In the way of that goal is a lack of knowledge. The end of life remains the last great taboo, about which much of our culture remains silent. As they do, Boomers are breaking the taboo, looking for choices and opening up a dialogue about end of life. As with the sexual revolution, the end of life is surrounded by myths and half-truths. For instance, today, in all 50 states, you can do a funeral at home, or in a church, without using a funeral home. For over 20 years federal rules have allowed consumers to purchase caskets and monuments from outside the funeral home, but few know this. Hospice care is entirely paid for by Medicare, and can save families thousands of dollars and a lot of grief, but again, many don't realize they have a choice.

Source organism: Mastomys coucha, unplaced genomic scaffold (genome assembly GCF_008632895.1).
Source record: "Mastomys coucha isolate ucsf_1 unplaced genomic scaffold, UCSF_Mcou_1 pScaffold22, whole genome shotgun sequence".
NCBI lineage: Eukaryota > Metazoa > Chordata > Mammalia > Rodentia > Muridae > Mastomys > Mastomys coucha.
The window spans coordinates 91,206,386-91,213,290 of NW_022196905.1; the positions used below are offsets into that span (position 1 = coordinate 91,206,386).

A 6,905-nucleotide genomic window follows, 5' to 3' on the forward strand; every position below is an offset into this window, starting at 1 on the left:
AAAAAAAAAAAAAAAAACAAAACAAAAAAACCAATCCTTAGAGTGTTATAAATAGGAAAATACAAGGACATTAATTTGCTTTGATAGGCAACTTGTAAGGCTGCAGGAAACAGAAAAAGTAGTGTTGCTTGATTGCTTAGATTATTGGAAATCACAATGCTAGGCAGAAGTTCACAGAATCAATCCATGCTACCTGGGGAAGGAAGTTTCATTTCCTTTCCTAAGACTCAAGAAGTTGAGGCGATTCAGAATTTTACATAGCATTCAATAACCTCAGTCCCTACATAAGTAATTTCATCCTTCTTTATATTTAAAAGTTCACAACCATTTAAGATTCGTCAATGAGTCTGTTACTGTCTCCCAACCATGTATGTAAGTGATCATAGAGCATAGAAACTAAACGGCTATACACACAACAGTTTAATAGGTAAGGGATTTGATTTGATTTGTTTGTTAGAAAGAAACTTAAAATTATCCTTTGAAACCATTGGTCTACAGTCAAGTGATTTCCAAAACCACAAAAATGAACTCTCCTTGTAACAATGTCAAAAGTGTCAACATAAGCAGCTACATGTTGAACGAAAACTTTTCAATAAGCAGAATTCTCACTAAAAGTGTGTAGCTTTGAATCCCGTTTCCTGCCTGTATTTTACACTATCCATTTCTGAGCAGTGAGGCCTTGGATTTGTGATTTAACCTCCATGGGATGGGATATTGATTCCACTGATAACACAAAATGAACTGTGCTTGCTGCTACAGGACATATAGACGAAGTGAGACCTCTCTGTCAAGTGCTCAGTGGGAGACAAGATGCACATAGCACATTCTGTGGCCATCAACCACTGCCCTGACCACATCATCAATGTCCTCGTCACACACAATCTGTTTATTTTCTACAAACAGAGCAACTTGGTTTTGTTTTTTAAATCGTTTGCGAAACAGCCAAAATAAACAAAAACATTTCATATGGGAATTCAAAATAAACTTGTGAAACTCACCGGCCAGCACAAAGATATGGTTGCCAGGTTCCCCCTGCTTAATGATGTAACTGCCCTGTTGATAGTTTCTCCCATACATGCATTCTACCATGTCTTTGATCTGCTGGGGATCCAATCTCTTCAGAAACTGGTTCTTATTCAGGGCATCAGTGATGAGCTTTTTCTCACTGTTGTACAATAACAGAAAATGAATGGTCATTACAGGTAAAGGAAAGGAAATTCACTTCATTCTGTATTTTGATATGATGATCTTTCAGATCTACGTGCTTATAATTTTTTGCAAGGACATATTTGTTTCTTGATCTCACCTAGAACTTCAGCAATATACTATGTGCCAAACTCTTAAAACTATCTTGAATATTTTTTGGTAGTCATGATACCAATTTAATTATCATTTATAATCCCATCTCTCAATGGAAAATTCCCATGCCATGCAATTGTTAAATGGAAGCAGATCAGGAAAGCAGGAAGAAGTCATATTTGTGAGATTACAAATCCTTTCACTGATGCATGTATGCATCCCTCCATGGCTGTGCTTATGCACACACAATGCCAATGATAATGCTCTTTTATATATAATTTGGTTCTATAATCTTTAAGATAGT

One reason for this is a lingering discomfort with thinking and talking about death. Another is a self-interested unwillingness among health-care and funeral advisers to offer alternative information.

So the death-care industry is becoming polarized. Options are emerging: Home-based hospice care is providing an alternative to hospitals; individualized care is challenging institutional care and customized burial and memorial services are starting to replace prefabricated funeral home offerings. To imagine the amount and pace of change that could surround end-of-life options, think of the U.S. highways before minivans.